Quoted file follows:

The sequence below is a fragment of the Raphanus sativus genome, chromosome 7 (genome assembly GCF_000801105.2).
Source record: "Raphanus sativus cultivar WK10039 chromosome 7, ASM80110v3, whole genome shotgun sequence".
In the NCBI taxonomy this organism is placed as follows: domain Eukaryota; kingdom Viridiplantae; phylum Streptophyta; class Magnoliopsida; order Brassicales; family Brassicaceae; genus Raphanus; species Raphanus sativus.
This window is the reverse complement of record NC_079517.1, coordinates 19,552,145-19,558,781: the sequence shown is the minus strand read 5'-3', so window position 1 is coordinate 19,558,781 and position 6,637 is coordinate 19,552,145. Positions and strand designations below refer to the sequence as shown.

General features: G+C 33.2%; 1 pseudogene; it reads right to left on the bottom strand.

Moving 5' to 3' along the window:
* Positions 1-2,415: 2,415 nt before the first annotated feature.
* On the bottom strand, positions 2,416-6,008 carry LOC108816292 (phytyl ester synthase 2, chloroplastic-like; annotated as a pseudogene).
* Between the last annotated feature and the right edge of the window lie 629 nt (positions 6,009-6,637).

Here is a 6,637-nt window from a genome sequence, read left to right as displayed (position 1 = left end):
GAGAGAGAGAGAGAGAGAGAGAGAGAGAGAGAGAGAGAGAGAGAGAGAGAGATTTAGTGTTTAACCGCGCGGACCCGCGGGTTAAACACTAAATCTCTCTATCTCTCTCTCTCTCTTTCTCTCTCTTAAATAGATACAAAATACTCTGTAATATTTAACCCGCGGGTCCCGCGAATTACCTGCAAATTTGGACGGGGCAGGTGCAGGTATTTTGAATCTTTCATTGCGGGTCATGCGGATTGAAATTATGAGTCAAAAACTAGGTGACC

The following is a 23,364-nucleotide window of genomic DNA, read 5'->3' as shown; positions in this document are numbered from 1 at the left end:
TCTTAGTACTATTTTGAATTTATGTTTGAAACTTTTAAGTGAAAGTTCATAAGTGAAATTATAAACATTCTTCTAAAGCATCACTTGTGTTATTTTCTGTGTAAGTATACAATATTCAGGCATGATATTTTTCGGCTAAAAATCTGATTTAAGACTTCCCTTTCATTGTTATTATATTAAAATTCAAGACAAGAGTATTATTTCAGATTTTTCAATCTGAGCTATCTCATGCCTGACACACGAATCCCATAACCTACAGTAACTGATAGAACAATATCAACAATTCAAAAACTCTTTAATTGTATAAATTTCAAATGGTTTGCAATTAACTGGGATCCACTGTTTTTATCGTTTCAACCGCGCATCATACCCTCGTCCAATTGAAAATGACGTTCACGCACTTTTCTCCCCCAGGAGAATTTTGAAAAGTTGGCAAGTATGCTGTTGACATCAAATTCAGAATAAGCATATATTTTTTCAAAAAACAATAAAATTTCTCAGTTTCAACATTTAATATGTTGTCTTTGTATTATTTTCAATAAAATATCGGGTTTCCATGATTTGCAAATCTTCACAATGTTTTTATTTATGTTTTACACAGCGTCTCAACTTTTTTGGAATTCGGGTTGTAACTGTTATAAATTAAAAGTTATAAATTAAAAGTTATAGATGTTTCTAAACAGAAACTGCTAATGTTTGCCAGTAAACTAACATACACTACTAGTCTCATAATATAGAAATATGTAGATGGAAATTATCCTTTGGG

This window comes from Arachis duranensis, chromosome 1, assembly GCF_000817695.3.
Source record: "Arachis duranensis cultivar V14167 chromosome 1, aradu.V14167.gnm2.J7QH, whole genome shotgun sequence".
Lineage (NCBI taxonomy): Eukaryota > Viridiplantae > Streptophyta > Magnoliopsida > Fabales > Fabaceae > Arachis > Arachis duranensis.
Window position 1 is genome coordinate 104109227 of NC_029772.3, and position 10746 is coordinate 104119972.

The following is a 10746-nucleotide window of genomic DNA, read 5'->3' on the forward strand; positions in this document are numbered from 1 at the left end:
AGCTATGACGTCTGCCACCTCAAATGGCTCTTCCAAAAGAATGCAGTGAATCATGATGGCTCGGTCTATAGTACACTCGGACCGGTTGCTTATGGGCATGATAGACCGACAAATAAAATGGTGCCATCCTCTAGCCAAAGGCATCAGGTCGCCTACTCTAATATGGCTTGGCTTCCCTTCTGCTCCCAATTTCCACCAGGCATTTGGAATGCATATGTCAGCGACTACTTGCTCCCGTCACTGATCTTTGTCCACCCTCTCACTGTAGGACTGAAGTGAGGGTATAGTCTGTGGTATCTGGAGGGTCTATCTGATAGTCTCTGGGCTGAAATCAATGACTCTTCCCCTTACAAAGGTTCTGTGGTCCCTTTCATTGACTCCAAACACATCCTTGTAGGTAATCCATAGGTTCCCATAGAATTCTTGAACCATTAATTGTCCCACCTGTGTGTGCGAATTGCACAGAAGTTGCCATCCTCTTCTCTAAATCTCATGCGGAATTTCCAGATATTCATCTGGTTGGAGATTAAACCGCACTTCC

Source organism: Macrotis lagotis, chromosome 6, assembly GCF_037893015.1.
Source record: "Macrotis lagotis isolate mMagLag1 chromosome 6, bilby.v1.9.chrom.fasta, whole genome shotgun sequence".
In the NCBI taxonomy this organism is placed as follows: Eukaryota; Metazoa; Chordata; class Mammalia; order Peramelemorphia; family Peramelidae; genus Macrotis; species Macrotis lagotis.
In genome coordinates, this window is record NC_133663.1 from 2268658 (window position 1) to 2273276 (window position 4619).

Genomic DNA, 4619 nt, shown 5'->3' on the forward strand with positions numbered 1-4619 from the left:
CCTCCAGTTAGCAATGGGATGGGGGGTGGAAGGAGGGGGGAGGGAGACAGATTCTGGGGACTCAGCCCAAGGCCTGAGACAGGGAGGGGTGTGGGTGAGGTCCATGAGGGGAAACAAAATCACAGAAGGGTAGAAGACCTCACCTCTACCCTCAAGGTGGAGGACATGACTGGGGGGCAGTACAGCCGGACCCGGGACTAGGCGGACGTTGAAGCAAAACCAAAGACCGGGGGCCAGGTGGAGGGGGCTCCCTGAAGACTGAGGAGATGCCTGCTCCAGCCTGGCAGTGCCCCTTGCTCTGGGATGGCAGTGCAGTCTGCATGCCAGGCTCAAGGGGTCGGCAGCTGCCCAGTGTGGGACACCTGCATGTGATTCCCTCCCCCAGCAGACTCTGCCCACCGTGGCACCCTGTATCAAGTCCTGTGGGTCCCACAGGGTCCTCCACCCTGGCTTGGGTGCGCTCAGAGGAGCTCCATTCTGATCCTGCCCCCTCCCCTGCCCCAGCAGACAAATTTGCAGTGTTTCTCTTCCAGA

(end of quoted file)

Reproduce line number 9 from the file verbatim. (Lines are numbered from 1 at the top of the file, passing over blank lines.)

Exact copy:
* Between the last annotated feature and the right edge of the window lie 629 nt (positions 6,009-6,637).